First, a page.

Behan says that fear of particular people is also common in dogs. “Some dogs are afraid of men with beards, people with umbrellas, people with walking sticks or who wear hats or sunglasses. Usually it is as a result of a lack of socialisation at an early age or a learned response after a traumatic event,” she says.

The best way to address this fear is to help your dog associate what they fear with something they enjoy. For example, if your dog loves food they can be fed in the presence of the feared person.

Fear of flies

Chanel, a seven-year-old Toy Poodle-cross, has a fear of flies. “At the first sound of a fly, she begins quivering and her eyes triple in size,” says Chanel’s owner, Kimberly Nissen. “If she hears a fly within the house, she will immediately run outside and ‘hide’ on her cushion. If she hears the fly outside she does the opposite and runs to her indoor cushion. If running somewhere isn’t an option, she bolts into my arms and tries to climb my body as high as possible.

“We try to comfort her until she realises the fly isn’t near her and then she usually goes back to playing.”

Multiple phobias

Annie Riches’ German Shepherd, Jill, is afraid of a number of things, including the lawn mower, the vacuum cleaner, loud-buzzing flies, the hair dryer and Annie’s brother.

“First, she will try and get away from the cause. She will hide in another room, often under desks or behind couches and beds. If she can’t find a clear escape route, she will freeze and cower where she is. In some cases she will wet herself, but only if the cause comes towards her and she can’t get away from it.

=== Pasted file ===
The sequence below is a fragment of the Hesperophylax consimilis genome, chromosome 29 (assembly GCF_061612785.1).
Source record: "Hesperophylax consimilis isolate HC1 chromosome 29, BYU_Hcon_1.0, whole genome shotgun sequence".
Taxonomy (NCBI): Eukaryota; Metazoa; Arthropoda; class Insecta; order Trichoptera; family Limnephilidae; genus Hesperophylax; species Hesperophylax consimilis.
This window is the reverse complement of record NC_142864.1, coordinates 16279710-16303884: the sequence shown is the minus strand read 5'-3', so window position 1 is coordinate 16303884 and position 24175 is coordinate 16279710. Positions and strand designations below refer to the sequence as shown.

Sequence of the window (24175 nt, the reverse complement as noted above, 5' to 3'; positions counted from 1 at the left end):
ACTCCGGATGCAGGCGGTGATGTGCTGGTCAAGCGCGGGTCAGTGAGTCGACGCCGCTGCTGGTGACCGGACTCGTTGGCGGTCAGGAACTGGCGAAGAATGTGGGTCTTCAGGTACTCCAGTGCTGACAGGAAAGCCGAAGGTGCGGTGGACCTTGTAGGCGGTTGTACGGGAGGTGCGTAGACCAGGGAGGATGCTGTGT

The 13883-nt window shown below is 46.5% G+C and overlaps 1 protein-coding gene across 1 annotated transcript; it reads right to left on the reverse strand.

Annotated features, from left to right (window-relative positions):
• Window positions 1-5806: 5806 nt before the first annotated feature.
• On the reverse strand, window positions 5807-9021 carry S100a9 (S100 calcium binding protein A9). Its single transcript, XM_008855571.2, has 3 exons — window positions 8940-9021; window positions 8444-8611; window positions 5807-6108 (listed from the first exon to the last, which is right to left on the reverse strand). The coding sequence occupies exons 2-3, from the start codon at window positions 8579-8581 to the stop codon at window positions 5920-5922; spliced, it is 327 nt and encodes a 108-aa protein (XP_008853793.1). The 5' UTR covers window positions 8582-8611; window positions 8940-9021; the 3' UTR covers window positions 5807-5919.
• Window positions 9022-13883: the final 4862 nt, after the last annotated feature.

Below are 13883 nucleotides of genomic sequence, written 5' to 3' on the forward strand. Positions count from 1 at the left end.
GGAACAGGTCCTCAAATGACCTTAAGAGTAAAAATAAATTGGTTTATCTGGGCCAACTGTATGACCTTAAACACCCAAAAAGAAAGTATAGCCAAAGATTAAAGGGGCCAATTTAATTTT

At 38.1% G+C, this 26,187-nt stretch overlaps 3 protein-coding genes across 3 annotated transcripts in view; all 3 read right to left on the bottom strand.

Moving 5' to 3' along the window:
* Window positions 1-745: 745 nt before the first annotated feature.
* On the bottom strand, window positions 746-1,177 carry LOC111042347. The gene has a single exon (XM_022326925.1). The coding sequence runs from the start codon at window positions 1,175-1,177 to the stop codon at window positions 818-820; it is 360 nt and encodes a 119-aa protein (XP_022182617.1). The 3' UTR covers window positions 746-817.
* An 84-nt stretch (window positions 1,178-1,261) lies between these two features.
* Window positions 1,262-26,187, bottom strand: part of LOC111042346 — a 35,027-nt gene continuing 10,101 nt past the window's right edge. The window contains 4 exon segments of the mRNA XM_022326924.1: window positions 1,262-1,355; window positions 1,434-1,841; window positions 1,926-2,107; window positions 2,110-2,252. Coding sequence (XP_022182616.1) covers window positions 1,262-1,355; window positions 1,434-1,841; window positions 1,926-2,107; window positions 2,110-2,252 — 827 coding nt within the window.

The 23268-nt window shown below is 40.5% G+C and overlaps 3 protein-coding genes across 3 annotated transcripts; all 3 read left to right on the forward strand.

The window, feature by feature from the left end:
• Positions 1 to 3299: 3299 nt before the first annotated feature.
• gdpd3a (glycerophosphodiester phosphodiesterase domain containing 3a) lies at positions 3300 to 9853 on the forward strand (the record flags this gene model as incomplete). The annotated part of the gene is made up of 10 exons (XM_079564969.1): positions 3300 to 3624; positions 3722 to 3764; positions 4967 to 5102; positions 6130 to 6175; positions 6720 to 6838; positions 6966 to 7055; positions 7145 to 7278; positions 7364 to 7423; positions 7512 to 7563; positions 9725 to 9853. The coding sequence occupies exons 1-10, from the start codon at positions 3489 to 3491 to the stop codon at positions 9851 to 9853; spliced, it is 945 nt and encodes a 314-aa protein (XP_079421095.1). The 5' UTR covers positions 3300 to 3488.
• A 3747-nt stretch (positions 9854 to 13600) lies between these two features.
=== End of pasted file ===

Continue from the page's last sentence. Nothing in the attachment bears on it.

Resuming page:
“We have tried giving her treats and reassuring her when the cause is present, ignoring her behaviour and attempting to make her sit and endure it, but none of these have worked.”


In order to achieve the best outcome in treating phobias, Behan says it is best to take on multiple treatment methods. Treatment options include:

Desensitisation requires that your dog is slowly introduced to the thing it fears. “Desensitisation should cause only mild stress and has a good success rate over time and is a low-risk option for treatment,” Behan says.

Relearning creates a new, positive association with the feared object through giving the dog something they love, such as food, in the presence of the feared object.

Medication can be a fast-acting method of treatment that is very successful when used with desensitisation and relearning.

Flooding places a dog in to a situation it fears either until such time as the dog calms down. It must be used with extreme care and only by an animal behaviourist, as the likelihood of causing psychological harm is high.

Natural remedies are becoming increasingly popular nowadays with essential oils, organic food, acupuncture, massage and other anxiety products available.

A good dog trainer or animal behaviourist will be able to help you implement these treatments with proper care.

Bizarre dog behaviour

There are plenty of other things your dog may be afraid of, with Behan pointing to dog doors and even hot air balloons as common fears for dogs.

Make training easier with help from the professionals - on our DOGSLife Directory now!

Got Something To Say:

2 Responses to Dog behaviour – fear factor

  1. […] for dogs who hate lawn mowers, but it certainly plays a part in what some people have described as doggy phobias of lawn mowers (and vacuums), usually due to poor initial familiarisation or a memorable bad […]

    1. lawnmowing says:

      I am actually thankful to the holder of this web page who has shared this fantastic post at at this place.
      Hedge trimming Wollongong –